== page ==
"The deaths of one million menhaden in North Carolina's Pamlico Sound in 1991, 150 endangered Florida manatees in 1996, and 400 California sea lions along the central California coast in 1998 have all been attributed to harmful algal blooms (McKay and Mulvaney 2001). They disrupt aquaculture, wild fisheries, and coastal tourism. In the past two decades, their effects have expanded from a few scattered coastal areas to nearly all coastal states (Burke et al. 2000)."
Algal blooms occur in both saltwater and freshwater environments and cause harm through two primary mechanisms. The first category of impacts is the production of toxins. Toxins may kill fish or shellfish directly, or may cause one of several human illnesses following ingestion of contaminated seafood. The second category of impacts is high biomass accumulation, which, in turn, leads to environmental damage or degradation. These effects can include light attenuation, clogging of fish gills, or depletion of dissolved oxygen upon decay of the algal cells. Some HABs can even kill fish because of their physical shape, lodging in gill tissues and causing a physiological response leading to death.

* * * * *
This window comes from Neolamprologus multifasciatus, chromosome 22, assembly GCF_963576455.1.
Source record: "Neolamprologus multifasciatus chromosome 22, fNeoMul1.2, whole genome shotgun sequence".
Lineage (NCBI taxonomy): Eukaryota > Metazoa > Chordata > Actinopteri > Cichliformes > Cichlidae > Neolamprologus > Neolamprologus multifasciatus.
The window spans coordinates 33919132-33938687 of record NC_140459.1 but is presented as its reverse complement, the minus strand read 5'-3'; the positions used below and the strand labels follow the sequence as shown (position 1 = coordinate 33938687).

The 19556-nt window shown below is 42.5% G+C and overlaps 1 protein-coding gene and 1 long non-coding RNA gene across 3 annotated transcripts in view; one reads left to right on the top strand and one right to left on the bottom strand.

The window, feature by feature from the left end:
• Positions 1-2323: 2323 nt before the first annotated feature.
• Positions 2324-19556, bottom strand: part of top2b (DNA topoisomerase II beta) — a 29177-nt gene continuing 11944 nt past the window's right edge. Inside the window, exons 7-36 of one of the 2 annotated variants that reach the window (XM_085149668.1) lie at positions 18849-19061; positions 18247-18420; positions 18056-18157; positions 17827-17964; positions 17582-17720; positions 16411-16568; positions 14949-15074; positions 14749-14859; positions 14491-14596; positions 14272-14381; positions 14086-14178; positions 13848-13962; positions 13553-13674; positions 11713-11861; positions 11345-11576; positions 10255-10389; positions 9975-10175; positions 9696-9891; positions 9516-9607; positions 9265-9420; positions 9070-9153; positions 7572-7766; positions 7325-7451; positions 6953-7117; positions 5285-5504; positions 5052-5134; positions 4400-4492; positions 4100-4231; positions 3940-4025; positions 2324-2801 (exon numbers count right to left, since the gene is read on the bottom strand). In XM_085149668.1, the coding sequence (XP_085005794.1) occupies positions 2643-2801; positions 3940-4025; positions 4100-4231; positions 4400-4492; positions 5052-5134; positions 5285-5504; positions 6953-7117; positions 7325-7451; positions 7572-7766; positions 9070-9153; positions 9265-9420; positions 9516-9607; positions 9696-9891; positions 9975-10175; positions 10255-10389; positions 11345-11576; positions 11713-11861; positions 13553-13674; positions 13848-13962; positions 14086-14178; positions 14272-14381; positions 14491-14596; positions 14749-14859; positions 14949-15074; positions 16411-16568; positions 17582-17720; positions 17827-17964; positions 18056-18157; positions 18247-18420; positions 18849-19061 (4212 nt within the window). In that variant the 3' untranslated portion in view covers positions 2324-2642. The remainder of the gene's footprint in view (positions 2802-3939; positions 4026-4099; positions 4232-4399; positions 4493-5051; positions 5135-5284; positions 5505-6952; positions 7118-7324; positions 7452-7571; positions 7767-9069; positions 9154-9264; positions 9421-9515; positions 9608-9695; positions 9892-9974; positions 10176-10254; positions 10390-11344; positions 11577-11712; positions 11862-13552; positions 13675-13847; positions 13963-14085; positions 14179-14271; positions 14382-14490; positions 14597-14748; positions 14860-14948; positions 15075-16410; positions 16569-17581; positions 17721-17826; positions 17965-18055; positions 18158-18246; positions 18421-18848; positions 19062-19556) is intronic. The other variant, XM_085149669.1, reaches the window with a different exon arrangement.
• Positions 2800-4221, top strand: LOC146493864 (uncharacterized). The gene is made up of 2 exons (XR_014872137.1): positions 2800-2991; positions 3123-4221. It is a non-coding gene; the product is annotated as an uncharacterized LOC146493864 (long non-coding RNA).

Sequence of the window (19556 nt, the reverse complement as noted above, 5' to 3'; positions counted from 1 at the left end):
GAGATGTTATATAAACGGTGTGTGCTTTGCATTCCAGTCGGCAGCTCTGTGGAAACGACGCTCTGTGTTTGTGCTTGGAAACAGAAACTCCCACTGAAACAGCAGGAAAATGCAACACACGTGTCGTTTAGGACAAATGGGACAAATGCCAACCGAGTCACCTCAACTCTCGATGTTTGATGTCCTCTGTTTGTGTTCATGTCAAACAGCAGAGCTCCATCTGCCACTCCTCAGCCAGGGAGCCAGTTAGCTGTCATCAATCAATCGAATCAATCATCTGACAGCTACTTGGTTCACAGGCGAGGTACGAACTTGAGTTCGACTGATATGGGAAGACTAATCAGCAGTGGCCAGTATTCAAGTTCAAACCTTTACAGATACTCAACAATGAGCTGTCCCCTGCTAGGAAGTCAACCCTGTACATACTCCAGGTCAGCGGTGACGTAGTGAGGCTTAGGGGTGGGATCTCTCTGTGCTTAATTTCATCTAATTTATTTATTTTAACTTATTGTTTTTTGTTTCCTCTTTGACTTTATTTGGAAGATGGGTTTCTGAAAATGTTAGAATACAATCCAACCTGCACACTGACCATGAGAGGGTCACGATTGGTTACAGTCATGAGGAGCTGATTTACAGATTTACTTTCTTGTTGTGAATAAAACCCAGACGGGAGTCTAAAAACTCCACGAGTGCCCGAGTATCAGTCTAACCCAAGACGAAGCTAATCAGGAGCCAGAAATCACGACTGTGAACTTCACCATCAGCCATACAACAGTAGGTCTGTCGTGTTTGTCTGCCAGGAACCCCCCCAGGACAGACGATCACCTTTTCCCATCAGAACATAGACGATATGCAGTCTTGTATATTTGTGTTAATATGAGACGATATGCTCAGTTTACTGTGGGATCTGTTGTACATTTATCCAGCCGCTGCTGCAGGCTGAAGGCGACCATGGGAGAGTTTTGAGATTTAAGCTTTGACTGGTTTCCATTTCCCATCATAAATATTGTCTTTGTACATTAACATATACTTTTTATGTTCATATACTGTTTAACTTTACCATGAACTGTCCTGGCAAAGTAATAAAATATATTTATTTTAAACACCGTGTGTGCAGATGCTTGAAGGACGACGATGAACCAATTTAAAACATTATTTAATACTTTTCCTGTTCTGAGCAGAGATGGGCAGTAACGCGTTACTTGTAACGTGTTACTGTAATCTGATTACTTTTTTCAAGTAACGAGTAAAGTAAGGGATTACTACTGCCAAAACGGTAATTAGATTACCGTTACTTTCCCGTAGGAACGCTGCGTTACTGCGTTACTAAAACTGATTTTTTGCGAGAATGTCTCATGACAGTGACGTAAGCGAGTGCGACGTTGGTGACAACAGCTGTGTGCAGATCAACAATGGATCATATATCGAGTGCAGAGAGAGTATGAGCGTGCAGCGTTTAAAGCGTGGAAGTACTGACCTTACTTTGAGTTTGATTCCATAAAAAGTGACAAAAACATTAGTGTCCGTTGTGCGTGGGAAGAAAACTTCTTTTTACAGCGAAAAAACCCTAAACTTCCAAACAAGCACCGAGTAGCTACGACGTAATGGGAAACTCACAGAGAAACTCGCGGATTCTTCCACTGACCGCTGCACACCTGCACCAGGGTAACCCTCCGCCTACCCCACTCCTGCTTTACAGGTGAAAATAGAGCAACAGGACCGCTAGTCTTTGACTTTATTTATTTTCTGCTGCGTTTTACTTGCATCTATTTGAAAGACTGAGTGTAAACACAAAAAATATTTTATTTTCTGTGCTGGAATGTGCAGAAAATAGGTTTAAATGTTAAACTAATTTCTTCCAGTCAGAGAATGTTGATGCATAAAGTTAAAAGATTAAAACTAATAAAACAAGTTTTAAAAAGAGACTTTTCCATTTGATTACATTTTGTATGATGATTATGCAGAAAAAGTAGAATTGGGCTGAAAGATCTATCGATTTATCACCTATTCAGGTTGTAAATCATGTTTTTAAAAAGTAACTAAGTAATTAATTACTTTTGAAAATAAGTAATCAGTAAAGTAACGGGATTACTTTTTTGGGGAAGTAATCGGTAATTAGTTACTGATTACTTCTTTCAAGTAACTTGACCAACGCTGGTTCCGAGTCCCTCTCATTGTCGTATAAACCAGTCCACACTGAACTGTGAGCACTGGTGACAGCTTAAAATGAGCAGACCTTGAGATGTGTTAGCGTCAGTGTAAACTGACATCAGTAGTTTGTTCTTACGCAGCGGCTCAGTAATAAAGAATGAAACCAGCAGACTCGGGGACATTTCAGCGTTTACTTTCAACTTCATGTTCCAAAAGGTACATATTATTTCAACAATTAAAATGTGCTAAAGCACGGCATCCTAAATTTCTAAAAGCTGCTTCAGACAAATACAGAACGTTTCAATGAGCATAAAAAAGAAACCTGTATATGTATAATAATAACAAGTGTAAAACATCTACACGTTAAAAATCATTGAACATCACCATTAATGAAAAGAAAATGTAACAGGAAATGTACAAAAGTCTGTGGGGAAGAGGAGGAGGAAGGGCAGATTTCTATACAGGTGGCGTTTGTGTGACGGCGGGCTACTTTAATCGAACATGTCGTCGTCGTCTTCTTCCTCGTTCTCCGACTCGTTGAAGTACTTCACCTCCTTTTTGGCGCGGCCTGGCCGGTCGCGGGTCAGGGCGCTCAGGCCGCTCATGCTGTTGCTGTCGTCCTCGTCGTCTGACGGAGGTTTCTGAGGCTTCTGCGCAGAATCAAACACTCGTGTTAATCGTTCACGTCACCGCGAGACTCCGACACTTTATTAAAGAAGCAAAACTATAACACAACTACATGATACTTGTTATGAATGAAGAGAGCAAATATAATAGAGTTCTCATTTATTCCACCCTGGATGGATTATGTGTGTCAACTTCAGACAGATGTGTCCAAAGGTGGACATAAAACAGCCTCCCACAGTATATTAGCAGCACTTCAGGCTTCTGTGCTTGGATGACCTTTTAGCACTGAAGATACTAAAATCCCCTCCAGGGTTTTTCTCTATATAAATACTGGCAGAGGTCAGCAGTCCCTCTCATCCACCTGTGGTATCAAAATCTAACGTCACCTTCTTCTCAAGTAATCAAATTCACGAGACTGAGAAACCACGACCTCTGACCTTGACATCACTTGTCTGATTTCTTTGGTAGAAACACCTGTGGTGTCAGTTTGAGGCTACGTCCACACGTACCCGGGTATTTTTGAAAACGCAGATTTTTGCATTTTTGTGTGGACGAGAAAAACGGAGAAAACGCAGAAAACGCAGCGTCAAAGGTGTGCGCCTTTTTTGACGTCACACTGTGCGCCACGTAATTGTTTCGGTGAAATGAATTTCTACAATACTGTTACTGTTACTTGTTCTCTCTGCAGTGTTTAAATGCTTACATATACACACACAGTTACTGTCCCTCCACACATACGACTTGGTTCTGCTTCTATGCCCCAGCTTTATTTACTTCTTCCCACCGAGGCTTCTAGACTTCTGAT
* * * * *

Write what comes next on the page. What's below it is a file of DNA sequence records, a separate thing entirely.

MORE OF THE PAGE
Additional InformationThe Growing Problem of Harmful Algae
from Oceanus magazine
Oceanus: Red Tides and Dead Zones
The coastal ocean is suffering from overload of nutrients.
Last updated: July 31, 2012